Famous AmosWhat can Famous Amos teach anyone about marketing principles? Well, 6 quite inspiring principles, in fact. It’s an odd premise, I know, but stay with me. I’m always looking at the world to see what works and why as far as marketing goes. After all, I promote music, and I’m always looking to apply new lessons and techniques to help the artists I work with. Read more about Wally Amos in the New York Times.

I’ve been diligently following Tim Ferriss’s 4 Hour Body plan for the past 6 weeks. It’s essentially healthy eating, cutting out the starches and sugars (which is much harder than it sounds) and eating mainly protein, vegetables, beans and legumes. The main draw, for me, though, is that the way the science works, I get an off day, and on the off day, I can have whatever I want…beer, cheeseburgers, cake, cookies. This is where Famous Amos enters the picture.

I was eating Famous Amos cookies the other night, and was wondering why they sell so well, while at the same time wondering why the packaging and the name itself made me feel as if I were buying from an old friend, and not a huge company or a non-entity. The answer was all in the bio, and as I read it and broke it down, I realized that it was something all entrepreneurs, individuals and companies could learn from. In a time where the media is more saturated than ever (calling it “over saturated” would be an opinion, you see), it’s critical for stories to stand out. Here are the elements that make Famous Amos work from a marketing standpoint.

Famous Amos cookiesThe bio begins with “Originally, Famous Amos baked delicious cookies in his home to share with his friends and family.” Our first principle, then, is selflessness. The story has a selfless beginning, making the reader instantly like the protagonist. 

“In 1975, he was inspired by a passed-down family recipe and perfected the ultimate chocolate chip cookie.” Our second and third principles are (divine) inspiration and exclusivity, meaning the individual’s selflessness was rewarded, naturally with a flash of inspiration. Since the inspiration only came to this individual, it technically means that there is only one person in the world who has it, and can share it. It’s exclusive and special, and since it comes internally, it can’t rationally be argued with. (More on the sharing later)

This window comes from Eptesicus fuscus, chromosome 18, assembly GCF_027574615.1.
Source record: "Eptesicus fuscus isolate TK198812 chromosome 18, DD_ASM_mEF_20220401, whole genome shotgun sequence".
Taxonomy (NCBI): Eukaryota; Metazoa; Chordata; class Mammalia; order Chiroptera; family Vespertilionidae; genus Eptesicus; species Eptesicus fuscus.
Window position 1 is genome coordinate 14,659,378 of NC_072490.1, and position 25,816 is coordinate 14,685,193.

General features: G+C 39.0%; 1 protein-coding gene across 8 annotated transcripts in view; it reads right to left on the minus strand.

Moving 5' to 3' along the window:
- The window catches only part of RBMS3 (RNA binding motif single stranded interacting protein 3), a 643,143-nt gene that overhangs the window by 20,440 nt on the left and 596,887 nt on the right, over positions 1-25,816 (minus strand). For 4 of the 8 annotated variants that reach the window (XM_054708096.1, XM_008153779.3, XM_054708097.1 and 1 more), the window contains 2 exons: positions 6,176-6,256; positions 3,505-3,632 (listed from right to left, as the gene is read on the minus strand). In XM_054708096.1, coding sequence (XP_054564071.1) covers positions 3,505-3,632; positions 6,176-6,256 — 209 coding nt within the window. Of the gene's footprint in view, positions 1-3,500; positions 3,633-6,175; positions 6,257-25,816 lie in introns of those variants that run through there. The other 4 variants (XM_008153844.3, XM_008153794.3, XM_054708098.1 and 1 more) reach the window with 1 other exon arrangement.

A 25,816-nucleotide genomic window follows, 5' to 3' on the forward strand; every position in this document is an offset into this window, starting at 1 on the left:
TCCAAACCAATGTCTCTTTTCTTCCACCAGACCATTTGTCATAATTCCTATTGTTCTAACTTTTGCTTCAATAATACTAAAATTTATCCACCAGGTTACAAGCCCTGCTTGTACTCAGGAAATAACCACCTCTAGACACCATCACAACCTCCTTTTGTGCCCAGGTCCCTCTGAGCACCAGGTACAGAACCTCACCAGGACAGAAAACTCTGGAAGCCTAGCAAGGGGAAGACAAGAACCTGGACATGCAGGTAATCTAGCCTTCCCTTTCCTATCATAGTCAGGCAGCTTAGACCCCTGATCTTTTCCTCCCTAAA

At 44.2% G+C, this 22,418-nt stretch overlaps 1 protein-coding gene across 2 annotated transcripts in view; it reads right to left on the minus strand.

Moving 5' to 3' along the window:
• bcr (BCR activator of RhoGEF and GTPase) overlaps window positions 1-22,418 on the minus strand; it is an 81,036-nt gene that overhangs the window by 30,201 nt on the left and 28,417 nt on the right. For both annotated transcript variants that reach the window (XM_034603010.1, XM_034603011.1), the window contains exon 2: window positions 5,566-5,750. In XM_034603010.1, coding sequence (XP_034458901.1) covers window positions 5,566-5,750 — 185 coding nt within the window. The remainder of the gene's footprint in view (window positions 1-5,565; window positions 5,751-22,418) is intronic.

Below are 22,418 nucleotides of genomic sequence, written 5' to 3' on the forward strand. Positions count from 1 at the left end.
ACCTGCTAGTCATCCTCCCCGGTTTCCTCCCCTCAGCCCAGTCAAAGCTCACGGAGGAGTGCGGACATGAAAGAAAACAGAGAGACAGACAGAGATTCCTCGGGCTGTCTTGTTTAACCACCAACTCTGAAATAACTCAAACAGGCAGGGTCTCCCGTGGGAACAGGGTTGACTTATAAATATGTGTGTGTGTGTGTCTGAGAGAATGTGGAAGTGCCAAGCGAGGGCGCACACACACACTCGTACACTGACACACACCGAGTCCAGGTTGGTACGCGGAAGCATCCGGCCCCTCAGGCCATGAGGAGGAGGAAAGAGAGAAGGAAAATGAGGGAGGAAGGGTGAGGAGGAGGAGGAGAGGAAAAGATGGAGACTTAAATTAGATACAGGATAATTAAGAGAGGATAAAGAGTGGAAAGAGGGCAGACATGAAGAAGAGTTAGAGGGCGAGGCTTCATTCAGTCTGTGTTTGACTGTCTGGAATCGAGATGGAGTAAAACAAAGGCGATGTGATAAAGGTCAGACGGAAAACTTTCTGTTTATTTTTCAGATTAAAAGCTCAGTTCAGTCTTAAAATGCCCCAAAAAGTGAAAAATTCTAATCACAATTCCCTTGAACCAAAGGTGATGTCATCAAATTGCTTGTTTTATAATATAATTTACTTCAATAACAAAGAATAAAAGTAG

“With the commitment to use only the best ingredients, he then started his own company.” Our fourth principle is right action, which comes from pure inspiration. In other words, since the original action of feeding his friends and family was pure, the inspiration to perfect the family recipe was pure, too, and now sharing with the public takes on the same ethics.

“Wally’s homemade-tasting cookies with semi-sweet chocolate chips and flavorful nuts were so special they became famous just by word of mouth.” Our fifth principle is collective right action/reward. Right action, of course, leads to collective right action, whatever that may appear as. The fire is lit and it spreads quickly.

“Today, Famous Amos cookies still meet these high expectations and are enjoyed by all true cookie lovers. Enjoy the special recipe that made Amos famous!” Our 6th principle is oneness, and this is an interesting one. Notice the term “enjoyed by all true cookie lovers”. You want to be a true cookie lover, right? Also, you’re getting invited to take part in this journey, to taste the special recipe that was inspired by selflessness, that was once kept secret and shared with a small group of people. You’re taking part in family, community, friendship, and inspiration.

Another thing we should note is that, if you look up Wally Amos on Wikipedia, he has a much bigger story than cookies. He was an Air Force veteran and a talent agent with the William Morris Agency. There was also much more to the promotion and start-up of Famous Amos Cookies that represents the way we do modern business. Notice how none of this is shared, because it’s not relevant.

So many individuals, companies, musicians, and artists represent themselves in confused ways, listing everything they’ve ever achieved in their outreach, hoping it will “stick” and impress someone. They completely forget the point; the story, and no one is impressed by accolades alone. If what you’re doing can’t be framed as exclusive to you, and if you can’t frame that as something the public is excited to share, you won’t sell. A small disclaimer, though, this article is not meant to be used as a blueprint for writing your bio, per say. You don’t need to create a myth about yourself if there isn’t one there! I do hope it’s been a fun read, and you enjoyed the straight forward wisdom.

In my opinion, anyone can learn how to run a business, a band, or any other entrepreneurial endeavor by simply reading the back of a package of Famous Amos cookies in the right light.

Music Marketing

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